The journey from recognizing hearing loss to purchasing a hearing aid can be long, and it can also be hard. There are many bumps along the road, and for many people the ability to hear can be taken for granted. Our own Sarah Bricker talks about how waiting to get help was a mistake, the struggles she faced along the way and how now, she sees her hearing loss as a gift and her hearing aids as a privilege.
It hurt at first. That much I remember.
The first ones were too large, the second too tight, and not sound like an old nursery rhyme, but the third set were just right.
They were small and almost invisible to the naked eye, their casings a tan plastic about the size of a newborn’s thumb. They were connected with an inch of twisted, clear wire, and they ended with opaque, rubber inserts. The inserts were the smallest available, the small domes usually kept tucked away for younger children and skinny teenagers.
But for me, 23-year-old adult me, those tiny child-sized inserts were the perfect fit.
I’d worn hearing aids before, well one, a black plastic, blue-tooth-like device that had a funneled dome inserted into one ear and an exterior piece that hooked over the top of my ear. It wasn’t easy to hide from the eye, but no one knew what it actually was, so I never cared. It looked exactly like the first Bluetooth devices made for wireless phones. It fit snugly in my right ear, and unlike my father’s old hearing aids that were bulky and large, this one made me feel like a corporate executive who was always taking calls and was important enough to need such a device 24/7.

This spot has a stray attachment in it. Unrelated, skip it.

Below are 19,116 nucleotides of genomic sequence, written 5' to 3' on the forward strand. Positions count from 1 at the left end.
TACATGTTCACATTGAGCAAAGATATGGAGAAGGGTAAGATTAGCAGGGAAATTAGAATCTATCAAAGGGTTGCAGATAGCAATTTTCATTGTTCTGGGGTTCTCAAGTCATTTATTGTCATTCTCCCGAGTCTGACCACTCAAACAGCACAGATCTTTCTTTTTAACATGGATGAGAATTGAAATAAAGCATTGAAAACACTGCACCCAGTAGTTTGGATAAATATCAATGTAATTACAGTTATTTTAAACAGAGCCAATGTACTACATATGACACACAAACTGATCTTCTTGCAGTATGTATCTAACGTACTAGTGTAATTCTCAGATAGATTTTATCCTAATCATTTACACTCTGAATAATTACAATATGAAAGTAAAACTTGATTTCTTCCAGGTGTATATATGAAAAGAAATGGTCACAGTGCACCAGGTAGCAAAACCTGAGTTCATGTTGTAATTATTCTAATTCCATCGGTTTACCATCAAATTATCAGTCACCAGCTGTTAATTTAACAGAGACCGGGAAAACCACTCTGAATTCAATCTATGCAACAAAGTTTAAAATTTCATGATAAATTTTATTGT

It amplified sound, in the one ear, and for an hour I enjoyed the freedom of not feeling alienated, abnormal and insecure. I did not have to ask anyone to repeat anything, in fact, I had to tell them to lower their voices and stop yelling.
I was 16 when I wore this device during a riding lesson in the winter at Showtime Farms in Southlake, Texas. I was 16, and while I needed help then, I refused to accept it.
At 23 in December 2014, I discovered that device from all those years ago hidden away in a dust covered drawer and stuck between mounds of mortgage receipts and old equine vet bills. In a feeble attempt at getting out of my impending hearing test, I grabbed the familiar audio-enhancing device, flipped it on and shoved it roughly into my right ear.
Nothing. Nothing changed.
I pushed the volume up to the middle. Still nothing. No change.
I pushed the scrolling volume wheel all the way to the top, hoping and praying that maybe, just maybe, it would work.